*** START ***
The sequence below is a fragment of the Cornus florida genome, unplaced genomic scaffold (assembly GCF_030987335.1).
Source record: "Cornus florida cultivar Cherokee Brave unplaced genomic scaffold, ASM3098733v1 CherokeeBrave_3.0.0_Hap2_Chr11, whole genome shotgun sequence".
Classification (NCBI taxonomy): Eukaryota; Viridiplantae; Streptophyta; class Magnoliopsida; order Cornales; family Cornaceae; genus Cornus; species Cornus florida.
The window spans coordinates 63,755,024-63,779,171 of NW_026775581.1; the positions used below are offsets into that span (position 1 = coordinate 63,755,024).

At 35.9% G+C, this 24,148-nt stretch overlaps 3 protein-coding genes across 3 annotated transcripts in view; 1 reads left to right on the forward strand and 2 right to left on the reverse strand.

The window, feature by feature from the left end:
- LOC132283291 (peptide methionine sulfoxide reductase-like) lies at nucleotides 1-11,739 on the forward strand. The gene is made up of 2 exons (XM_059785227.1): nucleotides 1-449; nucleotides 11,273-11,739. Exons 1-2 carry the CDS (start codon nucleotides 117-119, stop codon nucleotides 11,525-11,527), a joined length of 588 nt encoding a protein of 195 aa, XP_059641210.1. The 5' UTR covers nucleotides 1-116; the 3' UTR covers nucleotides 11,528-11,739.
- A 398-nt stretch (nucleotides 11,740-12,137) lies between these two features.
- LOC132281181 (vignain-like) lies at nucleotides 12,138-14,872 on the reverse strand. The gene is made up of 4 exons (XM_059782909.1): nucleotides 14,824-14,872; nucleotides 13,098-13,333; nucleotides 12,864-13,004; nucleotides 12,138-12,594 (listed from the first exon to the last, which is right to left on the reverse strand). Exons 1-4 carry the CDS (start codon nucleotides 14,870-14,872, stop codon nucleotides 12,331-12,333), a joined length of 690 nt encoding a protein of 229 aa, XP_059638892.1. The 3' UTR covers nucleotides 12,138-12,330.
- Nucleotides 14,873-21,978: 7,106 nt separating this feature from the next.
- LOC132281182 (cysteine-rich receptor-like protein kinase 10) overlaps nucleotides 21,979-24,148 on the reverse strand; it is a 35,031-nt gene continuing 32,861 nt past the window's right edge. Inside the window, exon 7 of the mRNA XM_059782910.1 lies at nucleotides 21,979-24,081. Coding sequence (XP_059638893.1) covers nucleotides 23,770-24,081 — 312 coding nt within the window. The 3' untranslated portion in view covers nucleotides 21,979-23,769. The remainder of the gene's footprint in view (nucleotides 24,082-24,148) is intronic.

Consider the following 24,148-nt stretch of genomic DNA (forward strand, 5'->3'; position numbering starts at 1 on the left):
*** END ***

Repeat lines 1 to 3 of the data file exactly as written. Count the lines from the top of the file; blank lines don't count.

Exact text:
The sequence below is a fragment of the Cornus florida genome, unplaced genomic scaffold (assembly GCF_030987335.1).
Source record: "Cornus florida cultivar Cherokee Brave unplaced genomic scaffold, ASM3098733v1 CherokeeBrave_3.0.0_Hap2_Chr11, whole genome shotgun sequence".
Classification (NCBI taxonomy): Eukaryota; Viridiplantae; Streptophyta; class Magnoliopsida; order Cornales; family Cornaceae; genus Cornus; species Cornus florida.